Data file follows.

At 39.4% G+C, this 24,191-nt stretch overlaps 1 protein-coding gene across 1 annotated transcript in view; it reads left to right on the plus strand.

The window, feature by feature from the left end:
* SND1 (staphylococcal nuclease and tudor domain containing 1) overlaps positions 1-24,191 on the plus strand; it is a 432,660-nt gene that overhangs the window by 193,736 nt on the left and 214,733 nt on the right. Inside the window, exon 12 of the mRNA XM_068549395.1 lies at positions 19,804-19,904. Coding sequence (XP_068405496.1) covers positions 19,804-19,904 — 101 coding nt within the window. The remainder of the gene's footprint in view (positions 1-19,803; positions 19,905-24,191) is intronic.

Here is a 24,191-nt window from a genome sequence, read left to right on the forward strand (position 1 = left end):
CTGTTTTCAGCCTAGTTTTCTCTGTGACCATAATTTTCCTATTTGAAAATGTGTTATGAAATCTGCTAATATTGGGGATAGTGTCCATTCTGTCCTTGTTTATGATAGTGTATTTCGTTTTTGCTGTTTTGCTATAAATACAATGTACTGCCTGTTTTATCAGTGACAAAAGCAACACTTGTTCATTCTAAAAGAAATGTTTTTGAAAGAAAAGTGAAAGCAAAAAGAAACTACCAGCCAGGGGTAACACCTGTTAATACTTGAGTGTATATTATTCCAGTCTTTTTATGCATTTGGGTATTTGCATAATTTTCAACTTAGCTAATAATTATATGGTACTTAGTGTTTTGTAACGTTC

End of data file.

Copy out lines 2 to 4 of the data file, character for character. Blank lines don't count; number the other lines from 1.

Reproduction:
The window, feature by feature from the left end:
* SND1 (staphylococcal nuclease and tudor domain containing 1) overlaps positions 1-24,191 on the plus strand; it is a 432,660-nt gene that overhangs the window by 193,736 nt on the left and 214,733 nt on the right. Inside the window, exon 12 of the mRNA XM_068549395.1 lies at positions 19,804-19,904. Coding sequence (XP_068405496.1) covers positions 19,804-19,904 — 101 coding nt within the window. The remainder of the gene's footprint in view (positions 1-19,803; positions 19,905-24,191) is intronic.

Here is a 24,191-nt window from a genome sequence, read left to right on the forward strand (position 1 = left end):